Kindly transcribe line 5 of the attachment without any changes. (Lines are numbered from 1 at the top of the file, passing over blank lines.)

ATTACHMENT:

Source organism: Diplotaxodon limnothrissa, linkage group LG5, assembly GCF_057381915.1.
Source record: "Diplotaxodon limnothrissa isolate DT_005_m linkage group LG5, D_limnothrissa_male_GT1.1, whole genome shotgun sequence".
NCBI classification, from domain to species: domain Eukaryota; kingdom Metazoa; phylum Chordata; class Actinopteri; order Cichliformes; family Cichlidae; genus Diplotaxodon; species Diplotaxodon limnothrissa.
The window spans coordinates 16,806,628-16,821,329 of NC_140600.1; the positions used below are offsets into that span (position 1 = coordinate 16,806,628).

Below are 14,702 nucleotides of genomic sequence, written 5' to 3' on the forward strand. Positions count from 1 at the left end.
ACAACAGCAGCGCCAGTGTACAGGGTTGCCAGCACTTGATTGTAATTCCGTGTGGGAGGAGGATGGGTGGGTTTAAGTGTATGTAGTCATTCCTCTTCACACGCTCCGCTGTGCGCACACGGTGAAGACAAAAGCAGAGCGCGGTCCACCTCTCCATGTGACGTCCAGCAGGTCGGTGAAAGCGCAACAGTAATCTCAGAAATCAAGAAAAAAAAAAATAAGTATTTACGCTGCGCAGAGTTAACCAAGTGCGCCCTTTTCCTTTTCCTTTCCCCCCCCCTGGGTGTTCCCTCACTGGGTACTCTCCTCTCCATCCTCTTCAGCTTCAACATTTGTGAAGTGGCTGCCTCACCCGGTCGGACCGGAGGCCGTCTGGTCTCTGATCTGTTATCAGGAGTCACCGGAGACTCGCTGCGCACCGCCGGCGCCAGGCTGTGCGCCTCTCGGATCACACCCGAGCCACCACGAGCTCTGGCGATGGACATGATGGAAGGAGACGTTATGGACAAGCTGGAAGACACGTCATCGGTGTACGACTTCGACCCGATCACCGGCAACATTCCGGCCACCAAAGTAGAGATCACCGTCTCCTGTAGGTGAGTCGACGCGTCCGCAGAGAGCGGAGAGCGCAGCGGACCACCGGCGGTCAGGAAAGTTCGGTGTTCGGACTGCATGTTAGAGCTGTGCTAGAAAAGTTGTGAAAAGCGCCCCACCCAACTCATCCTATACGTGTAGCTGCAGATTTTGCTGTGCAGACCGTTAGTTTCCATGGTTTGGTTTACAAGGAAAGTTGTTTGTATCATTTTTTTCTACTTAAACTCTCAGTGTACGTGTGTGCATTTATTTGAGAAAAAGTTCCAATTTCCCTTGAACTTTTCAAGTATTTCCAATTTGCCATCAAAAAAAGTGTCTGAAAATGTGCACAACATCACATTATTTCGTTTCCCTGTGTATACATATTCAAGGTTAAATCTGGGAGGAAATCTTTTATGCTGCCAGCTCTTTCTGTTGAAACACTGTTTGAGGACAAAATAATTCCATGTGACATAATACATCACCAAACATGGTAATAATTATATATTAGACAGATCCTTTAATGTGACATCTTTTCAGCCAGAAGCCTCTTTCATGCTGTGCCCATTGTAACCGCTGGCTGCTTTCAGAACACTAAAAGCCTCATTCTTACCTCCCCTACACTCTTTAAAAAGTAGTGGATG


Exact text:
Below are 14,702 nucleotides of genomic sequence, written 5' to 3' on the forward strand. Positions count from 1 at the left end.